Amanda & Wesley
One sentence sum-up of the wedding vibe: A day that exceeded our expectations and that our families dubbed as the “sweetest wedding ever.”
Planned Budget: $2,000
Actual Budget: $2,300-ish
Number of Guests: 90 invited, 40 attended
Where we allocated the most funds
Photos. With such a small budget, sourcing a quality photographer was the biggest initial stress. We found Rachel through a friend of a friend and could not have made a better decision! I still cry when I look at our pictures, that’s how good they are.
The next highest cost was attire.
Where we allocated the least funds
Flowers. The tulips were a gift, but I spent $20 picking up filler flowers at Kroger. Wes’s ring was $15. Our music was a Spotify playlist.
What was totally worth it
Writing our own ceremony. And, as crazy as it sounds, self-catering.
What was totally not worth it
Stressing out over the damn RSVPs. Being so sad over our low acceptance rate. And trying to do absolutely everything myself due to being a control freak. To back that point up, I carted all of the food from my parents’ house to the reception house, three hours before our ceremony in the pouring ran. While wearing a shower cap over my rollers so my hair wouldn’t get completely ruined. Don’t be like me.
A few things that helped us along the way
With a small budget, you have to have help. There is no other option. Even if you are a control freak like me. My best friend and Maid of Honor let us use her house for the reception. My mom made the tablecloths. I borrowed crock pots and serving platters and glass drink dispensers. We spent months making tissue paper pom pom balls to decorate with. My mom did my hair, and was able to alter my dress. We did all of the food ourselves. Fortunately, someone bought our cake as a gift, so I didn’t have to learn how to make a wedding cake. A coworker lent us the tables. A friend sent the twinkle lights leftover from her wedding reception for us to use. My other best friend chauffeured us around for photos and to our hotel afterwards. My father-in-law picked up and returned the rental chairs. So, so many people helped us, and our day wouldn’t have been as special without their help.
My best practical advice for my planning-self
You can’t make everyone play by your rules. I spent SO much time being angry at people for not RSVPing or for not showing proper enthusiasm (extended family on both sides, *cough*) and it just… wasn’t worth it. Our wedding was PERFECT. The people who were there wanted to be there, and we were too busy having a blast to miss those who didn’t care enough to make the effort. And don’t try and do everything yourself. Accept help, and accept that somewhere, something is going to go at least a little bit wrong.
Favorite thing about the wedding
Using a David Sedaris essay as our reading (“The End of the Affair”). Our vows. We wrote them the night before, and they were perfect. The mayor tweeting a selfie with us kissing in the background immediately after our ceremony. Dancing with my mom and cousin to Elton John under the twinkle lights after dark. Sitting around the fire eating s’mores and drinking Jack Daniel’s. The fact that someone left the reception and came back with aforementioned Jack Daniel’s. Grandparents in the photo booth. Being surrounded by so much love.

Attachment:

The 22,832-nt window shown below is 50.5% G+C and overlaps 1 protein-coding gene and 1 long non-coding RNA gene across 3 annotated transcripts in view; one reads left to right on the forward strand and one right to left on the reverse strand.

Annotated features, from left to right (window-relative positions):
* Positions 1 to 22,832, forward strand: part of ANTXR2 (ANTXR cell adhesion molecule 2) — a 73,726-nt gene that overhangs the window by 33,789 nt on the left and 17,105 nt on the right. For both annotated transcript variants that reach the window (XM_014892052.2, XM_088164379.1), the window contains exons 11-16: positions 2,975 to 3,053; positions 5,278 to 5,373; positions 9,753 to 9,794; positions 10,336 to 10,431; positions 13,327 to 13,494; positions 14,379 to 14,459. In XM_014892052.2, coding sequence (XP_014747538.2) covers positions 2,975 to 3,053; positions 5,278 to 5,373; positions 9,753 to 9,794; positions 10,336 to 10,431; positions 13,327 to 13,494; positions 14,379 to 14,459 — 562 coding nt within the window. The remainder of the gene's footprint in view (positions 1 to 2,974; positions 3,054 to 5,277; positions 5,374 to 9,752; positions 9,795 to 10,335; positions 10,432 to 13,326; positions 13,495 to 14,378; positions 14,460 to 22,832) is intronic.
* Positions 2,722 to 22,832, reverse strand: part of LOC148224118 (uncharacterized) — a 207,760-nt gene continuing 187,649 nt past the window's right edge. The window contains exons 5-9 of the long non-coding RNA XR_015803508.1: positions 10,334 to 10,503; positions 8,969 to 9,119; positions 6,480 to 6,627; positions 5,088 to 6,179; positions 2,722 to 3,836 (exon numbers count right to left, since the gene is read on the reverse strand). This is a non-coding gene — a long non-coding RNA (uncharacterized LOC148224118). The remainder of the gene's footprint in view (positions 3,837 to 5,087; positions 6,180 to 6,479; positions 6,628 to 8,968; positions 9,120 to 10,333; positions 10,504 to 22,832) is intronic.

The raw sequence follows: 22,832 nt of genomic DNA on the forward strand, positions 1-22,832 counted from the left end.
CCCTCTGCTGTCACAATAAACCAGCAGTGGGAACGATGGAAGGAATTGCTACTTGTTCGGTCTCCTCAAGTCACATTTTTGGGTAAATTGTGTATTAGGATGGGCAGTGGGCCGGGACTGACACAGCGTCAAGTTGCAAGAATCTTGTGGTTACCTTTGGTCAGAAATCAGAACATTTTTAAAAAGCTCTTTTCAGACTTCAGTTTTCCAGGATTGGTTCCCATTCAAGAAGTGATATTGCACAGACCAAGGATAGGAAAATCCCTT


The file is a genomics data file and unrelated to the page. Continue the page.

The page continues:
Other Notes and Advice
Let’s be honest, it’s hard to find many examples of super budget weddings online. We flew by the seat of our pants quite a bit, and there were times where I just had to say, “Eff it, I hope this works.” Like not including RSVP cards, and instead asking for emails and phone calls. My guess? The people who couldn’t send an email also wouldn’t have mailed back a card. So if there’s something that’s not in your budget or isn’t that important to you, skip it. Find a workaround. We didn’t have a guestbook. We didn’t do a first dance because picking a song was too much trouble. No regrets. I stressed out about not being able to fit any alcohol into the budget, but our friends made a beer and liquor run halfway through the reception. It worked out. If you don’t want to pay for an officiant but the courthouse is too informal, ask your local politicians. They’re free! And our county Mayor’s office was more helpful than you would believe. It will all work out, and if you’re married at the end of the day, you did it right!
I wanted to include a detailed budget breakdown because money deets are what we all really want, right?
Wedding Bands: $15 and $45
Hair: Free—My mom did it.
Shirt: $15 with a Kohl’s coupon
Bow Tie: $15
Shoes: $3 at Goodwill
Decorations: $100—Mostly tissue paper and ribbon for the pom poms, fabric for tablecloths, frames for signs, etc.
Photo Booth: $25ish for the props, used a digital camera already owned to snap those pictures
Cake Topper: $34
Cake Knife: Free—Used the one from my parents’ wedding
Cake Server: $43 (Too much, but I was obsessed.)
Chair Rental: $50
Food: $250–$300—I’m not entirely sure of this total, as some of our fruit went bad and we had to buy more. It was also at this point we started swiping plastic in order to make life easier.
Invitations, including stamps: $80
Tervis Cups: $45 (When else do you get to buy a cup that says “Eat Drink & Be Married”?)
Flowers: $20 out of pocket; tulips were an additional $50, but gifted to us.
Custom Nail Polish: $40—Named “Something Borrowed” due to the damn poem.
Cake: Gift—Our $380 cake was a gift. That is the ONLY way we had a “legitimate” wedding cake. I would have made a cake (or cobbler!) on a much smaller scale if it had been needed.
Makeup: $150—I don’t count this as part of the budget since I’m using it all way past my wedding day. Perks of loving makeup!
Hotel: Gift—Our room the night of the ceremony was gifted to us by a dear friend.